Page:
Ah yes, baseball is back and all is right in the world.
All of the slates have been wiped clean. The bad memories from last season are forgotten (mostly) and those who were at the top are back on equal footing with the rest of the bunch.
Fans and analysts have spent the spring watching minor league prospects show their skills to the big guys in hopes of getting the call-up. Spring is also the stage for returns, whether it be a post-PED suspension redemption, or a chance to see how a recently rehabbed elbow fares against live batters. No player’s return has been more closely watched, and perhaps more hyped, than that of New York Mets right handed pitcher, Matt Harvey.
Dubbed “The Dark Knight of Gotham” by Sports Illustrated in 2013, Harvey was touted as the savior for the joke of a franchise. That is, until he tore a ligament in his elbow and was scheduled for the dreaded Tommy John surgery. He would be out for over a year. Just when Mets fans had gotten their hopes up for salvation, they would be doomed to go on without him.
Harvey stayed relevant in the media, as any true New York athlete (and playboy) should. Always impeccably dressed, he attended Rangers games with his model girlfriend to see his good friend Henrik Lundqvist tend the goal and he caused controversy at Yankee Stadium for being at Subway Series rival Derek Jeter’s final game. Whenever interviewed he would mention how healthy he was feeling, perhaps indicating he might return before 2015. What a tease.
And so the baseball world watched with bated breath as he pitched to live batters for the first time in the regular season. April 9th, 2015 became Harvey Day. He was back on the mound, facing the preseason favorites for the pennant (and World Series), the Washington Nationals.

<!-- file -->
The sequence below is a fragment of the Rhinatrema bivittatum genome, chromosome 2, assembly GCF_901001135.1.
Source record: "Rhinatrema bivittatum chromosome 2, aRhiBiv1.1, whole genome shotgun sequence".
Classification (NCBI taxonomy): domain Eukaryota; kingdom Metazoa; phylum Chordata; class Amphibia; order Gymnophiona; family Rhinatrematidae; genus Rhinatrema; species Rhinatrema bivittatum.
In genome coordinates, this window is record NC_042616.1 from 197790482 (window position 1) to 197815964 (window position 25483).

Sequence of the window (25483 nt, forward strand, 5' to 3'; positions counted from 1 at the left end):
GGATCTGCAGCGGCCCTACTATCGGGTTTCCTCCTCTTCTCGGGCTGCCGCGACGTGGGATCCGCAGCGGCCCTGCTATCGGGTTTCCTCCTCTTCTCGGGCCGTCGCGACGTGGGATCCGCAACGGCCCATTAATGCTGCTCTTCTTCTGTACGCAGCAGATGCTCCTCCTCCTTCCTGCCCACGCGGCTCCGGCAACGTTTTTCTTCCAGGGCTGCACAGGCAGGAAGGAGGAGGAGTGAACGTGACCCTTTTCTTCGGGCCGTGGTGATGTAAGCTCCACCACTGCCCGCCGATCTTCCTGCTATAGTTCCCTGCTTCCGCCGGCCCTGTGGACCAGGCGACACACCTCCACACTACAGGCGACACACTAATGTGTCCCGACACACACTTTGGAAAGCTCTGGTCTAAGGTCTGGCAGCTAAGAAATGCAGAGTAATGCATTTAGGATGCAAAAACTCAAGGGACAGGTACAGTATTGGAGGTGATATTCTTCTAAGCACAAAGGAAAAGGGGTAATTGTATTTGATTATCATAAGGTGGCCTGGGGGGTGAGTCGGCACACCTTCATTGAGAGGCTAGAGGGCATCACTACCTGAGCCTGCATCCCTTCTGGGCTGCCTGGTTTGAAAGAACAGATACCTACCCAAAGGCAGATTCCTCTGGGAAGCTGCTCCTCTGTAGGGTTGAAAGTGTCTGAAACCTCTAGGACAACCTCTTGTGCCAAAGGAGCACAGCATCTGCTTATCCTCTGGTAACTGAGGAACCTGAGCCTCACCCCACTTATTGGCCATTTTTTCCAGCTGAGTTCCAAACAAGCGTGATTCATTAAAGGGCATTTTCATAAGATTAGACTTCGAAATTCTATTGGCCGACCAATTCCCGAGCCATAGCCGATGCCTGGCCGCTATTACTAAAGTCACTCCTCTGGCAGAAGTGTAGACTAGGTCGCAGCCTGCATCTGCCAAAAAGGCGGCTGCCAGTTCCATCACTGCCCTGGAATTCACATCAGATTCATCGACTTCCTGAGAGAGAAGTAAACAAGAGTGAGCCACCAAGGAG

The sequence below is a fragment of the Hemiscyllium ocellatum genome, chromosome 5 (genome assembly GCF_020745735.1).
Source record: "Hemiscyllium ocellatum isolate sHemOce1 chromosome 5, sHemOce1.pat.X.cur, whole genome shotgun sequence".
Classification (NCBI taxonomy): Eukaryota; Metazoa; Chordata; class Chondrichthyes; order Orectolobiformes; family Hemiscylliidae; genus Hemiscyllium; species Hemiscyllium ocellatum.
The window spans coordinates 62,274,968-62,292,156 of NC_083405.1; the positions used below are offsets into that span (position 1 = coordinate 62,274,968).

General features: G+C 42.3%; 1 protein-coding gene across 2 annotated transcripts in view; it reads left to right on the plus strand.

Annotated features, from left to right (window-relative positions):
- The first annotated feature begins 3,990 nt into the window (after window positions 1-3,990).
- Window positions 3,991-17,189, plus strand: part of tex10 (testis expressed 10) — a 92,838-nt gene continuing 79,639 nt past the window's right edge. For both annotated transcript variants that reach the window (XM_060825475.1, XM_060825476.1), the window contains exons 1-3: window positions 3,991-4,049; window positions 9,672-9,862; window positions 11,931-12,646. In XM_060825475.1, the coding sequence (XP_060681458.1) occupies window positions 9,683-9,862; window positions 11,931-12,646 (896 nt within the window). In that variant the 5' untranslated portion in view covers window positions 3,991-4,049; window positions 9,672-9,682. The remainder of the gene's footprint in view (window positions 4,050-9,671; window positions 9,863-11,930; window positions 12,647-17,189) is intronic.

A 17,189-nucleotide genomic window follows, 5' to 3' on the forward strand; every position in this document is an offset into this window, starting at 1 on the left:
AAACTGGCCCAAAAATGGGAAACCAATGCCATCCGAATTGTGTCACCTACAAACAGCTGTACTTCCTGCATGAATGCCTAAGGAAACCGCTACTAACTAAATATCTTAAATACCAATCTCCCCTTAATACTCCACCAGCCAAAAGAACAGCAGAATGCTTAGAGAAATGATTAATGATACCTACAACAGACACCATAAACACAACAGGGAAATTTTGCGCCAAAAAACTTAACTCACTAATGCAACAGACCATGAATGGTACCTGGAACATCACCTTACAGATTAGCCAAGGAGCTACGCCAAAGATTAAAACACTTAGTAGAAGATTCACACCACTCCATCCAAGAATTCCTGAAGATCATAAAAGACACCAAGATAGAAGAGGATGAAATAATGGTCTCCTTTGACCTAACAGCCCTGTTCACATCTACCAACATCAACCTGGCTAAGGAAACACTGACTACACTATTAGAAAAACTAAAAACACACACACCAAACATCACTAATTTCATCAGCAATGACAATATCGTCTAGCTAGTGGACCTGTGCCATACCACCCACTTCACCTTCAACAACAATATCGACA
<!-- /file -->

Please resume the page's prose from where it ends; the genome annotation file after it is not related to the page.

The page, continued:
His stats are now famous: he pitched 6 scoreless innings, allowing 4 hits and getting 9 strikeouts. The Mets won 6-3.
It’s easy to dismiss the Mets as a joke. Perhaps it’s because of their proximity to the Yankee dynasty. The Mets are like the doofy kid brother that lives in the shadow of their handsome prom king-class president-valedictorian-varsity letterman older brother.
But the fans. Mets fans are hopeful. Mets fans are naively optimistic. And it’s beautiful. It’s one of the best parts about sports fandom in general. Every year is a fresh start. Every year is full of possibility. Every year could be the year.
But this year feels a bit different. Mets fans are singing the same “this is our year” tune, but there’s a renewed sense of hope. It seems that Harvey has been the catalyst for this. The doofy brother just got a movie montage makeover. Morale is high. The team seems to be bolstered by his return and the fans are, well, fanatical.
Will he be the one to save the Mets? We’ll have to wait and see. But it sure does look like dawn on the horizon.